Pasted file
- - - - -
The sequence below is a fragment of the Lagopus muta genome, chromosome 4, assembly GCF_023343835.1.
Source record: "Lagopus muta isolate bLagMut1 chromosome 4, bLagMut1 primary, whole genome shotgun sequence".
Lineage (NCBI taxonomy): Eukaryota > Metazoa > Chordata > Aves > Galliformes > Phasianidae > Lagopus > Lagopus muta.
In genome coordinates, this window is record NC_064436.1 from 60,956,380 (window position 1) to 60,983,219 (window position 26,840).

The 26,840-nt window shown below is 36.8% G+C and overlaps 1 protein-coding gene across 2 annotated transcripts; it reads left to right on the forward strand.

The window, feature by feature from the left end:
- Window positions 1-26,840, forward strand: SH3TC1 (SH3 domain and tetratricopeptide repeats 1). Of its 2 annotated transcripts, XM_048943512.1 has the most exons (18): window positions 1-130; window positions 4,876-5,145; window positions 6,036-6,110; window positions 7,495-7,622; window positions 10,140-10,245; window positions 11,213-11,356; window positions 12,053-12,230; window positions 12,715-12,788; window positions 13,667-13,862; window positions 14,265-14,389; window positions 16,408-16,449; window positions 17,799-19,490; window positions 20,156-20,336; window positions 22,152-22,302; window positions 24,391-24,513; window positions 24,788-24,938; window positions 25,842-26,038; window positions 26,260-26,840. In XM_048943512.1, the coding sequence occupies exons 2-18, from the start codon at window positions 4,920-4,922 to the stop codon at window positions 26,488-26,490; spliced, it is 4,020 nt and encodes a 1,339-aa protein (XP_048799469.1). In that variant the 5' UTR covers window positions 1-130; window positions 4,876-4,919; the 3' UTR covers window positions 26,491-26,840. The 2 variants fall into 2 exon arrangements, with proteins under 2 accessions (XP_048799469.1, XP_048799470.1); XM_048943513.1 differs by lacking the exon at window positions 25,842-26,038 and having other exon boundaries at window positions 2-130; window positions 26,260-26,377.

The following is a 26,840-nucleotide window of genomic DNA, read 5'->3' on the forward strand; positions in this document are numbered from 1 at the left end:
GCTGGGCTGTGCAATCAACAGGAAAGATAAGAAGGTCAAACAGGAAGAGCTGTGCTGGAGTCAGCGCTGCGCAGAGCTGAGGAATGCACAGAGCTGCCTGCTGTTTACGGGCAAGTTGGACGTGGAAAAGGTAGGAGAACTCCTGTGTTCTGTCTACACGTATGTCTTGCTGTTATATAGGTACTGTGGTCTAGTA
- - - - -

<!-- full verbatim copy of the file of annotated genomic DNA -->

The sequence below is a fragment of the Lagopus muta genome, chromosome 4, assembly GCF_023343835.1.
Source record: "Lagopus muta isolate bLagMut1 chromosome 4, bLagMut1 primary, whole genome shotgun sequence".
Lineage (NCBI taxonomy): Eukaryota > Metazoa > Chordata > Aves > Galliformes > Phasianidae > Lagopus > Lagopus muta.
In genome coordinates, this window is record NC_064436.1 from 60,956,380 (window position 1) to 60,983,219 (window position 26,840).

The 26,840-nt window shown below is 36.8% G+C and overlaps 1 protein-coding gene across 2 annotated transcripts; it reads left to right on the forward strand.

The window, feature by feature from the left end:
- Window positions 1-26,840, forward strand: SH3TC1 (SH3 domain and tetratricopeptide repeats 1). Of its 2 annotated transcripts, XM_048943512.1 has the most exons (18): window positions 1-130; window positions 4,876-5,145; window positions 6,036-6,110; window positions 7,495-7,622; window positions 10,140-10,245; window positions 11,213-11,356; window positions 12,053-12,230; window positions 12,715-12,788; window positions 13,667-13,862; window positions 14,265-14,389; window positions 16,408-16,449; window positions 17,799-19,490; window positions 20,156-20,336; window positions 22,152-22,302; window positions 24,391-24,513; window positions 24,788-24,938; window positions 25,842-26,038; window positions 26,260-26,840. In XM_048943512.1, the coding sequence occupies exons 2-18, from the start codon at window positions 4,920-4,922 to the stop codon at window positions 26,488-26,490; spliced, it is 4,020 nt and encodes a 1,339-aa protein (XP_048799469.1). In that variant the 5' UTR covers window positions 1-130; window positions 4,876-4,919; the 3' UTR covers window positions 26,491-26,840. The 2 variants fall into 2 exon arrangements, with proteins under 2 accessions (XP_048799469.1, XP_048799470.1); XM_048943513.1 differs by lacking the exon at window positions 25,842-26,038 and having other exon boundaries at window positions 2-130; window positions 26,260-26,377.

The following is a 26,840-nucleotide window of genomic DNA, read 5'->3' on the forward strand; positions in this document are numbered from 1 at the left end:
GCTGGGCTGTGCAATCAACAGGAAAGATAAGAAGGTCAAACAGGAAGAGCTGTGCTGGAGTCAGCGCTGCGCAGAGCTGAGGAATGCACAGAGCTGCCTGCTGTTTACGGGCAAGTTGGACGTGGAAAAGGTAGGAGAACTCCTGTGTTCTGTCTACACGTATGTCTTGCTGTTATATAGGTACTGTGGTCTAGTA